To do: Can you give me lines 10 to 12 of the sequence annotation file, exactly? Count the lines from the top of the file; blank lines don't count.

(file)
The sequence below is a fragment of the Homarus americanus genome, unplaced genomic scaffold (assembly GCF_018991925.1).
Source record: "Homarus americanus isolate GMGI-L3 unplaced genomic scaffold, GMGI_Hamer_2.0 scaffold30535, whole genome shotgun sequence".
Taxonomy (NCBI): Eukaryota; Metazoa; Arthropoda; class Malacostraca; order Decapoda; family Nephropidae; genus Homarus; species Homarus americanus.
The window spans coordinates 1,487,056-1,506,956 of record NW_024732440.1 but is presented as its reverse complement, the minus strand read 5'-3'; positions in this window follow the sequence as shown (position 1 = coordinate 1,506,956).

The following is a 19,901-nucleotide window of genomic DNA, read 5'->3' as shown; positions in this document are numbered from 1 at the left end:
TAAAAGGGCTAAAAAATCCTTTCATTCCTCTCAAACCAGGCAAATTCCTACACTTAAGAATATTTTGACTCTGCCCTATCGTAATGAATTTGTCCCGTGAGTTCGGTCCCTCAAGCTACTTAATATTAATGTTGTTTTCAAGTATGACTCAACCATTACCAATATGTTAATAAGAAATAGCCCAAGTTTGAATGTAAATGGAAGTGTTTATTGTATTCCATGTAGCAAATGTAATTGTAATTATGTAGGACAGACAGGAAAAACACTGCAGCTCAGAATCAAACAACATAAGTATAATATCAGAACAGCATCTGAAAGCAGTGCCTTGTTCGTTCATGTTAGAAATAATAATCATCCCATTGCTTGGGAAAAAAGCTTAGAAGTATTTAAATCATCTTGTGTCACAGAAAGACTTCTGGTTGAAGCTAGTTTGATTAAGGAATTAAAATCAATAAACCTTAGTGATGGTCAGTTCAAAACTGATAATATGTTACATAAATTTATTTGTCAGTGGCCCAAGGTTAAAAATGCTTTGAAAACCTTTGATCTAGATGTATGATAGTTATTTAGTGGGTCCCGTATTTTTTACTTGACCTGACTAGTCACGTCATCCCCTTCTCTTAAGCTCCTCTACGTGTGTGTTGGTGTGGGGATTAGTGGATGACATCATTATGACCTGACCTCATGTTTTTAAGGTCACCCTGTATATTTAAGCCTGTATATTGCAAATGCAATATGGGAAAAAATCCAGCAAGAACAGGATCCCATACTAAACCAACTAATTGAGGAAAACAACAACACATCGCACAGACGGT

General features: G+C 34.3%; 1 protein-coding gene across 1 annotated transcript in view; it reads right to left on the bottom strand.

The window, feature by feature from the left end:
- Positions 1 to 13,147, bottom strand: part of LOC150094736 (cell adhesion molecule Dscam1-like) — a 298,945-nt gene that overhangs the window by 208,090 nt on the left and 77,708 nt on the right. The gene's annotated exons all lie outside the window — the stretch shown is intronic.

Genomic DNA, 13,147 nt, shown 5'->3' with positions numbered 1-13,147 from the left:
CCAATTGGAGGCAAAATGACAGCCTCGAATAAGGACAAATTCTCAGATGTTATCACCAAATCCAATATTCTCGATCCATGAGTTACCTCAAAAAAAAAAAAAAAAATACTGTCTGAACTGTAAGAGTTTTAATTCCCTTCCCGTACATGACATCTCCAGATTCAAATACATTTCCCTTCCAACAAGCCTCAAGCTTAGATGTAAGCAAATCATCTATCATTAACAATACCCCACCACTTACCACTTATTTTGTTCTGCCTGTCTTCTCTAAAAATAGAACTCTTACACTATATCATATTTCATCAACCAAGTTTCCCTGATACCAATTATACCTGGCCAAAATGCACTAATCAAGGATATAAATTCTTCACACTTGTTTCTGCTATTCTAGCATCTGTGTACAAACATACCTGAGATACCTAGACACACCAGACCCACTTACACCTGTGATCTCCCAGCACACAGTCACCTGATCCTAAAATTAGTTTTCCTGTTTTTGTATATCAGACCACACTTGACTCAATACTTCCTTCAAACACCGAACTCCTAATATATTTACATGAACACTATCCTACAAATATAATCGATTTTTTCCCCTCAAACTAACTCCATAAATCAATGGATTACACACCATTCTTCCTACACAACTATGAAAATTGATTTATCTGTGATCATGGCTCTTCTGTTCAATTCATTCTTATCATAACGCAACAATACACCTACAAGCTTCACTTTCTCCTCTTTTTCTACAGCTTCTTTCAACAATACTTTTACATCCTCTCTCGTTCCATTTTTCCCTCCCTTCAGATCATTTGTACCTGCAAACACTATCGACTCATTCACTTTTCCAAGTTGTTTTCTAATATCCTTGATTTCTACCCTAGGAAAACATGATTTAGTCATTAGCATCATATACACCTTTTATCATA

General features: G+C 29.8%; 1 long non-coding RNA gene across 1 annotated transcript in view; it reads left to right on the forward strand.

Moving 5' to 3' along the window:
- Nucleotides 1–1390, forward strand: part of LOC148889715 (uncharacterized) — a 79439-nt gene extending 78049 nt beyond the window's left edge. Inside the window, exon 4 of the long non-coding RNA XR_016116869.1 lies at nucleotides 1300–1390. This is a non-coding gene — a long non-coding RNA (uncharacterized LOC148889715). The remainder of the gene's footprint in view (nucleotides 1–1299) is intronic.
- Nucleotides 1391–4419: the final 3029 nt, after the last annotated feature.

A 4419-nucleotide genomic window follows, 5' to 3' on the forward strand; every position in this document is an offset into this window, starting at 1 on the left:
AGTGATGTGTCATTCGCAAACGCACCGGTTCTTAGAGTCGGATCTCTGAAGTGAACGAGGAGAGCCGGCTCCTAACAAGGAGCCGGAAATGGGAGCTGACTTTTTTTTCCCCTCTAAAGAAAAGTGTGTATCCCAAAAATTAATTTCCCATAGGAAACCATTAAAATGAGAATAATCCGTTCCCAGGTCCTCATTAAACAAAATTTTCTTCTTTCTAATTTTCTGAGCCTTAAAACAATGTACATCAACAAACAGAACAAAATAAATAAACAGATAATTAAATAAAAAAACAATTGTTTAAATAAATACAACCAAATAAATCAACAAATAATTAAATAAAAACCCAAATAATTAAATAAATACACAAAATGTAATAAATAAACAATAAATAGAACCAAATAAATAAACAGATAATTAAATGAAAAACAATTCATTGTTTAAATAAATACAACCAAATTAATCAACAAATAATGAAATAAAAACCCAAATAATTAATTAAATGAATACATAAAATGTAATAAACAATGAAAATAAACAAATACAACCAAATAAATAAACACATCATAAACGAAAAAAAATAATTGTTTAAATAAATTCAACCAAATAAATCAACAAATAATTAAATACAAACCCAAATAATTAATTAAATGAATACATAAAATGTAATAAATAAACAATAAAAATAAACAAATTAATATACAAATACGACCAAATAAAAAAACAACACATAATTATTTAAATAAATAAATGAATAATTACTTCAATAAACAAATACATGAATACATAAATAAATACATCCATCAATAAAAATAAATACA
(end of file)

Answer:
Genomic DNA, 13,147 nt, shown 5'->3' with positions numbered 1-13,147 from the left:
CCAATTGGAGGCAAAATGACAGCCTCGAATAAGGACAAATTCTCAGATGTTATCACCAAATCCAATATTCTCGATCCATGAGTTACCTCAAAAAAAAAAAAAAAAATACTGTCTGAACTGTAAGAGTTTTAATTCCCTTCCCGTACATGACATCTCCAGATTCAAATACATTTCCCTTCCAACAAGCCTCAAGCTTAGATGTAAGCAAATCATCTATCATTAACAATACCCCACCACTTACCACTTATTTTGTTCTGCCTGTCTTCTCTAAAAATAGAACTCTTACACTATATCATATTTCATCAACCAAGTTTCCCTGATACCAATTATACCTGGCCAAAATGCACTAATCAAGGATATAAATTCTTCACACTTGTTTCTGCTATTCTAGCATCTGTGTACAAACATACCTGAGATACCTAGACACACCAGACCCACTTACACCTGTGATCTCCCAGCACACAGTCACCTGATCCTAAAATTAGTTTTCCTGTTTTTGTATATCAGACCACACTTGACTCAATACTTCCTTCAAACACCGAACTCCTAATATATTTACATGAACACTATCCTACAAATATAATCGATTTTTTCCCCTCAAACTAACTCCATAAATCAATGGATTACACACCATTCTTCCTACACAACTATGAAAATTGATTTATCTGTGATCATGGCTCTTCTGTTCAATTCATTCTTATCATAACGCAACAATACACCTACAAGCTTCACTTTCTCCTCTTTTTCTACAGCTTCTTTCAACAATACTTTTACATCCTCTCTCGTTCCATTTTTCCCTCCCTTCAGATCATTTGTACCTGCAAACACTATCGACTCATTCACTTTTCCAAGTTGTTTTCTAATATCCTTGATTTCTACCCTAGGAAAACATGATTTAGTCATTAGCATCATATACACCTTTTATCATA

General features: G+C 29.8%; 1 long non-coding RNA gene across 1 annotated transcript in view; it reads left to right on the forward strand.